(a film review by Mark R. Leeper)

CAPSULE: Ben E. Solenberger writes and directs this story of a small town contractor who little by little became a racketeer. On the day that Bill Cacchiotti is leaving both his legal and illegal business, he thinks back about how he came to be a criminal and what it did to him and his family. The production values are amateurish and too many of the minor actors cannot deliver lines, but the story is involving and probably will not disappoint fans of THE SOPRANOS. Rating: high +1 (-4 to +4) or 6/10

THE LIFE I LIVED has the feel of a rough draft of a better film yet to come. With better photography and a little more atmosphere this could have been a film that would attract attention. I think that in a few years writer/director Ben E. Solenberger may have more talent and will be able to do this story in a more accomplished form. Solenberger filmed his screenplay with little art beyond the art of storytelling. But even as it stands, THE LIVE I LIVED is not a bad crime film.

Bill Cacchiotti (played by Richard Bennett) is nominally a small town electrical supplies dealer and the head of a tiny local crime syndicate. On the day he is retiring he thinks back on his life. It is not such a wonderful life. He can be pretty nasty by nature and sometimes he breaks the law in small ways, but some of his poker-playing buddies convince him that it is more fun to break it big.

As the story progresses he thinks about innocent incidents, like a stranger in a cowboy hat introducing him to what would be his favorite Scotch. But his memories increasingly involve breaking the law to get what he wants. Even before he realizes it he has become a small mob boss involved in killings. The more he retreats from legitimacy into more profitable crime the deeper he gets into alcohol and the more his family relationships suffer. Killing becomes easier for him and dealing with people becomes harder. Bill even has his own personal burial grounds for enemies he has shot. Though he has no connection with the Mafia, he is in every other way a sort of a small town version of Tony Soprano. He even shares Tony Soprano's ample build and his anguish. Bill is certainly not proud of what he has become and even less of what it did to his wife and his son.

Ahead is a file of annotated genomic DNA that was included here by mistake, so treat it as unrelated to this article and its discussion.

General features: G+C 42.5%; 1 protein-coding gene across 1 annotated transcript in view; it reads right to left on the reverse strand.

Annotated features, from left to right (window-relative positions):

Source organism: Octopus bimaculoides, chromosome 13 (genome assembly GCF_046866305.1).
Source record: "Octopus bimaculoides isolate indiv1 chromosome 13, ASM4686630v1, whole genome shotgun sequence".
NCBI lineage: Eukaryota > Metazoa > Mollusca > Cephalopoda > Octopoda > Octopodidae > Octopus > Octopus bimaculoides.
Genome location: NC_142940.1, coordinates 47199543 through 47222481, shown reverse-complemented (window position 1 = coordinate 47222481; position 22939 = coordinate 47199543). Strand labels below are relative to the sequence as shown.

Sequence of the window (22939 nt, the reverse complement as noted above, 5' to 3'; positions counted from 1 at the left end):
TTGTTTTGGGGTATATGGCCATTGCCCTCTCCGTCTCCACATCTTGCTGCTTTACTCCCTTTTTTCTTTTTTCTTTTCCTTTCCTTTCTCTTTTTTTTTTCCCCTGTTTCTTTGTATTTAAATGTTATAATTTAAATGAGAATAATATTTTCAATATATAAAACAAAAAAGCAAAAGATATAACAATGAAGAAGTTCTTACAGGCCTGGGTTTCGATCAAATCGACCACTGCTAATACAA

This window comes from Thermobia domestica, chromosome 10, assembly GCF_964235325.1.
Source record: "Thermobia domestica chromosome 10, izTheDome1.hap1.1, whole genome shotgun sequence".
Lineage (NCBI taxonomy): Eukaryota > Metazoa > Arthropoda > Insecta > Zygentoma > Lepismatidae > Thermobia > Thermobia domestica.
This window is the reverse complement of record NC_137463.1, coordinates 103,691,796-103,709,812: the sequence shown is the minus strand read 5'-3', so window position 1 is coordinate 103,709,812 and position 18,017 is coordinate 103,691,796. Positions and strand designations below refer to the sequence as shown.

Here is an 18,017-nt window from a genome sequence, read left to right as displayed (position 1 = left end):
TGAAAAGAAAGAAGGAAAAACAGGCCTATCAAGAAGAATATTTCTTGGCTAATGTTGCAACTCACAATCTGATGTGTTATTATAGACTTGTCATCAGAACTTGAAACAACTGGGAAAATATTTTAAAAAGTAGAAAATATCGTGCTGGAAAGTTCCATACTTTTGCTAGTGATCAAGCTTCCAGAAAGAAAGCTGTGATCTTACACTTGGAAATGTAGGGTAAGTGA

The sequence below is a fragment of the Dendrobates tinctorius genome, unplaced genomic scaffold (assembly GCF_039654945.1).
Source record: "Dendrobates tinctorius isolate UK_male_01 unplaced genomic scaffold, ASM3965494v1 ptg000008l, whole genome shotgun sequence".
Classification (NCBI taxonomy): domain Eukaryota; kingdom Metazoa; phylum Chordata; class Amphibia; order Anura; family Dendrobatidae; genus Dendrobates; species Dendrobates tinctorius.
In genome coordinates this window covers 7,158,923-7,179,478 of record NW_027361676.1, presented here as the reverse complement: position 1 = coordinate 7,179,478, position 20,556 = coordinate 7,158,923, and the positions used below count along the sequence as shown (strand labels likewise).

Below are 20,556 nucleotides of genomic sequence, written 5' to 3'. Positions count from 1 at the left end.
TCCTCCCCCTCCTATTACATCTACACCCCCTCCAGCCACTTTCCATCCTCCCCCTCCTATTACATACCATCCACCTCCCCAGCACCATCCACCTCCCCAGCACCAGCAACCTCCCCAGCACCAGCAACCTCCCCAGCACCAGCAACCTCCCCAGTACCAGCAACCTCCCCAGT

Solenberger's off-beat dialog falls a little short of the PULP FICTION standard, but it has its moments. At least by look the actors are all believable. In fact the cast may look more realistic than the cast in the Godfather movies. But once you get past the two or three main actors, the acting talent becomes very spotty. Some line readings sound like they are taken from a first run-through on the script. Set dressing is generally a bare minimum.

It is hard for me to watch this film without picturing the same story done with a better production values and a more polished visual style. In the extras of the DVD Solenberg looks to be little more than of college age. My advice to is to hold on to his script and remake this film with a better budget, a better look, and some more uniform acting talent. I rate this film a high +1 on the -4 to +4 scale or 6/10.

There is no IMDB entry; information on the film is at

THE LIFE I LIVED was released directly to DVD on May 27, 2008.

					Mark R. Leeper
					Copyright 2008 Mark R. Leeper